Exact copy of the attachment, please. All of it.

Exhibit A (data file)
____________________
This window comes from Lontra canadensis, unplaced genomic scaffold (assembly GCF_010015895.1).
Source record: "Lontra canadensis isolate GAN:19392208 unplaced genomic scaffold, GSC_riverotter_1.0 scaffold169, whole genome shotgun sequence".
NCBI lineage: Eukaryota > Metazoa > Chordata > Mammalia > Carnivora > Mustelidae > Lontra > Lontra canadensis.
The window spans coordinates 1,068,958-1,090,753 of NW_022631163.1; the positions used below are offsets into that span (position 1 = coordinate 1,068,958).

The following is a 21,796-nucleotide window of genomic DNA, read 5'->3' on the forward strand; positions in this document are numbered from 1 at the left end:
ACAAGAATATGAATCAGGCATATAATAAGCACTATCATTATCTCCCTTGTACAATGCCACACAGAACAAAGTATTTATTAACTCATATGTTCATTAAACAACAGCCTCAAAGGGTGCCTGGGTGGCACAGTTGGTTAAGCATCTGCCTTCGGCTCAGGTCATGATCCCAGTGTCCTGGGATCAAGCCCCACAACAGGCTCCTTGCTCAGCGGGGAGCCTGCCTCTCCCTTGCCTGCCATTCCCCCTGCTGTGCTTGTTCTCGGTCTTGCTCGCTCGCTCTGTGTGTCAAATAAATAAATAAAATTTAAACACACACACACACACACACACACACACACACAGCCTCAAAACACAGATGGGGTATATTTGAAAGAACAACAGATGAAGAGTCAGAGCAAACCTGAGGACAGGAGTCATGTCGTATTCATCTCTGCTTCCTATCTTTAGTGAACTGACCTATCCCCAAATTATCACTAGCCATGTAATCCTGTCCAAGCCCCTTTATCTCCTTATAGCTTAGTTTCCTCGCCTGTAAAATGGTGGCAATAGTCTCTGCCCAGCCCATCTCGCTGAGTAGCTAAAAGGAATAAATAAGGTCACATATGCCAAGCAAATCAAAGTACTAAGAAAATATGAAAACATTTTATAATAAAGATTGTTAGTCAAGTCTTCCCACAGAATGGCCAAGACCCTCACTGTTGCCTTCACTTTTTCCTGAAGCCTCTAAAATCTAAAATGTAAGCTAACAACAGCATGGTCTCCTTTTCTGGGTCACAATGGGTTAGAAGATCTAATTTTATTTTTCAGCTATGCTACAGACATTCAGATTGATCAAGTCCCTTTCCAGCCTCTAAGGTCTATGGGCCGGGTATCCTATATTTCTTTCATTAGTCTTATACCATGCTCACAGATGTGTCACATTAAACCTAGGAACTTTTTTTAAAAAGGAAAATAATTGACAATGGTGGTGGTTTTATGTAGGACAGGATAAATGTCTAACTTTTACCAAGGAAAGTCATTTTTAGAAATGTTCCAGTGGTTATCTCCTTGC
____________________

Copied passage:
This window comes from Lontra canadensis, unplaced genomic scaffold (assembly GCF_010015895.1).
Source record: "Lontra canadensis isolate GAN:19392208 unplaced genomic scaffold, GSC_riverotter_1.0 scaffold169, whole genome shotgun sequence".
NCBI lineage: Eukaryota > Metazoa > Chordata > Mammalia > Carnivora > Mustelidae > Lontra > Lontra canadensis.
The window spans coordinates 1,068,958-1,090,753 of NW_022631163.1; the positions used below are offsets into that span (position 1 = coordinate 1,068,958).

The following is a 21,796-nucleotide window of genomic DNA, read 5'->3' on the forward strand; positions in this document are numbered from 1 at the left end:
ACAAGAATATGAATCAGGCATATAATAAGCACTATCATTATCTCCCTTGTACAATGCCACACAGAACAAAGTATTTATTAACTCATATGTTCATTAAACAACAGCCTCAAAGGGTGCCTGGGTGGCACAGTTGGTTAAGCATCTGCCTTCGGCTCAGGTCATGATCCCAGTGTCCTGGGATCAAGCCCCACAACAGGCTCCTTGCTCAGCGGGGAGCCTGCCTCTCCCTTGCCTGCCATTCCCCCTGCTGTGCTTGTTCTCGGTCTTGCTCGCTCGCTCTGTGTGTCAAATAAATAAATAAAATTTAAACACACACACACACACACACACACACACACACAGCCTCAAAACACAGATGGGGTATATTTGAAAGAACAACAGATGAAGAGTCAGAGCAAACCTGAGGACAGGAGTCATGTCGTATTCATCTCTGCTTCCTATCTTTAGTGAACTGACCTATCCCCAAATTATCACTAGCCATGTAATCCTGTCCAAGCCCCTTTATCTCCTTATAGCTTAGTTTCCTCGCCTGTAAAATGGTGGCAATAGTCTCTGCCCAGCCCATCTCGCTGAGTAGCTAAAAGGAATAAATAAGGTCACATATGCCAAGCAAATCAAAGTACTAAGAAAATATGAAAACATTTTATAATAAAGATTGTTAGTCAAGTCTTCCCACAGAATGGCCAAGACCCTCACTGTTGCCTTCACTTTTTCCTGAAGCCTCTAAAATCTAAAATGTAAGCTAACAACAGCATGGTCTCCTTTTCTGGGTCACAATGGGTTAGAAGATCTAATTTTATTTTTCAGCTATGCTACAGACATTCAGATTGATCAAGTCCCTTTCCAGCCTCTAAGGTCTATGGGCCGGGTATCCTATATTTCTTTCATTAGTCTTATACCATGCTCACAGATGTGTCACATTAAACCTAGGAACTTTTTTTAAAAAGGAAAATAATTGACAATGGTGGTGGTTTTATGTAGGACAGGATAAATGTCTAACTTTTACCAAGGAAAGTCATTTTTAGAAATGTTCCAGTGGTTATCTCCTTGC